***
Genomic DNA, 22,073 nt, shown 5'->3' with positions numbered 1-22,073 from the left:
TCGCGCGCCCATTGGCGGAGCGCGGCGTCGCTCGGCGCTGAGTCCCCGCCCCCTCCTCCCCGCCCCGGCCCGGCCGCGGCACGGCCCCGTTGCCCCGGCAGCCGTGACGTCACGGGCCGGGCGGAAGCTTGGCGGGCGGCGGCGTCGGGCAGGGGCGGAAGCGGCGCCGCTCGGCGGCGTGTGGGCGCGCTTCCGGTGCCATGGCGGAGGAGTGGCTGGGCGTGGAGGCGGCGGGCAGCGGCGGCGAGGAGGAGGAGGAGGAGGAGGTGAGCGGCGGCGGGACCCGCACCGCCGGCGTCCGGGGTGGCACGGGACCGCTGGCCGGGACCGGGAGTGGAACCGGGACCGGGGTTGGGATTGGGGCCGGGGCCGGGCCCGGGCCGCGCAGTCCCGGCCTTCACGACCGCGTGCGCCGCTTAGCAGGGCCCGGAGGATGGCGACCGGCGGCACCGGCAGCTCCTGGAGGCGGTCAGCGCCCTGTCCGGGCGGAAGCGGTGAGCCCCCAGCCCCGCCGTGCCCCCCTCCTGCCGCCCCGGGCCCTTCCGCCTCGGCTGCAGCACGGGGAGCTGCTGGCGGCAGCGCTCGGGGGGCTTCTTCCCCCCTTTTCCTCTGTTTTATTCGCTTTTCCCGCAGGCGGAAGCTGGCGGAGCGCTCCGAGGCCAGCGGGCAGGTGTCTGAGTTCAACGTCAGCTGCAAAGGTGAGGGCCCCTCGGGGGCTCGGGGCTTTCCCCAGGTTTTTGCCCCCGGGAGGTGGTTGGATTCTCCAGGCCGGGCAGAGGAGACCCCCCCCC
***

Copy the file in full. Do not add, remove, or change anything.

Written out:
Genomic DNA, 22,073 nt, shown 5'->3' with positions numbered 1-22,073 from the left:
TCGCGCGCCCATTGGCGGAGCGCGGCGTCGCTCGGCGCTGAGTCCCCGCCCCCTCCTCCCCGCCCCGGCCCGGCCGCGGCACGGCCCCGTTGCCCCGGCAGCCGTGACGTCACGGGCCGGGCGGAAGCTTGGCGGGCGGCGGCGTCGGGCAGGGGCGGAAGCGGCGCCGCTCGGCGGCGTGTGGGCGCGCTTCCGGTGCCATGGCGGAGGAGTGGCTGGGCGTGGAGGCGGCGGGCAGCGGCGGCGAGGAGGAGGAGGAGGAGGAGGTGAGCGGCGGCGGGACCCGCACCGCCGGCGTCCGGGGTGGCACGGGACCGCTGGCCGGGACCGGGAGTGGAACCGGGACCGGGGTTGGGATTGGGGCCGGGGCCGGGCCCGGGCCGCGCAGTCCCGGCCTTCACGACCGCGTGCGCCGCTTAGCAGGGCCCGGAGGATGGCGACCGGCGGCACCGGCAGCTCCTGGAGGCGGTCAGCGCCCTGTCCGGGCGGAAGCGGTGAGCCCCCAGCCCCGCCGTGCCCCCCTCCTGCCGCCCCGGGCCCTTCCGCCTCGGCTGCAGCACGGGGAGCTGCTGGCGGCAGCGCTCGGGGGGCTTCTTCCCCCCTTTTCCTCTGTTTTATTCGCTTTTCCCGCAGGCGGAAGCTGGCGGAGCGCTCCGAGGCCAGCGGGCAGGTGTCTGAGTTCAACGTCAGCTGCAAAGGTGAGGGCCCCTCGGGGGCTCGGGGCTTTCCCCAGGTTTTTGCCCCCGGGAGGTGGTTGGATTCTCCAGGCCGGGCAGAGGAGACCCCCCCCC